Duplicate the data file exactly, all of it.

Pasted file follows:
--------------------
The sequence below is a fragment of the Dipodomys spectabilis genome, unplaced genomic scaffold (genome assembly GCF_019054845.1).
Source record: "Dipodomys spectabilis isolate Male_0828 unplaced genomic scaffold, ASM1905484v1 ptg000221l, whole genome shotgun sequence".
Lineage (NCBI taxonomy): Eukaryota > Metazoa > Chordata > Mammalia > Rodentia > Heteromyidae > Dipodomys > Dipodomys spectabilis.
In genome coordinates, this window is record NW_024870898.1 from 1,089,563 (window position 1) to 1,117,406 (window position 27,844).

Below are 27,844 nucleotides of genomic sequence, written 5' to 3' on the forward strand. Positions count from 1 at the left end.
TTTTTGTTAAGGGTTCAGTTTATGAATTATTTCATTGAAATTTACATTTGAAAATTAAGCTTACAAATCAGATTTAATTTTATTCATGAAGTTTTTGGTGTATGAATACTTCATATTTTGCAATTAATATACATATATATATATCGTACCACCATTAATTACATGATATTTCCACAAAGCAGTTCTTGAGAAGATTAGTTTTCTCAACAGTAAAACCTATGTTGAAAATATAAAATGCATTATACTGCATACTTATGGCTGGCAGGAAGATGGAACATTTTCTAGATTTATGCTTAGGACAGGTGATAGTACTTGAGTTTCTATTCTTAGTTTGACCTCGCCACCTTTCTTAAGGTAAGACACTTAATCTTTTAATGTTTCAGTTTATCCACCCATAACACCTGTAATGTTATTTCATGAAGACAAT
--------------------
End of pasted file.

The sequence below is a fragment of the Dipodomys spectabilis genome, unplaced genomic scaffold (genome assembly GCF_019054845.1).
Source record: "Dipodomys spectabilis isolate Male_0828 unplaced genomic scaffold, ASM1905484v1 ptg000221l, whole genome shotgun sequence".
Lineage (NCBI taxonomy): Eukaryota > Metazoa > Chordata > Mammalia > Rodentia > Heteromyidae > Dipodomys > Dipodomys spectabilis.
In genome coordinates, this window is record NW_024870898.1 from 1,089,563 (window position 1) to 1,117,406 (window position 27,844).

Below are 27,844 nucleotides of genomic sequence, written 5' to 3' on the forward strand. Positions count from 1 at the left end.
TTTTTGTTAAGGGTTCAGTTTATGAATTATTTCATTGAAATTTACATTTGAAAATTAAGCTTACAAATCAGATTTAATTTTATTCATGAAGTTTTTGGTGTATGAATACTTCATATTTTGCAATTAATATACATATATATATATCGTACCACCATTAATTACATGATATTTCCACAAAGCAGTTCTTGAGAAGATTAGTTTTCTCAACAGTAAAACCTATGTTGAAAATATAAAATGCATTATACTGCATACTTATGGCTGGCAGGAAGATGGAACATTTTCTAGATTTATGCTTAGGACAGGTGATAGTACTTGAGTTTCTATTCTTAGTTTGACCTCGCCACCTTTCTTAAGGTAAGACACTTAATCTTTTAATGTTTCAGTTTATCCACCCATAACACCTGTAATGTTATTTCATGAAGACAAT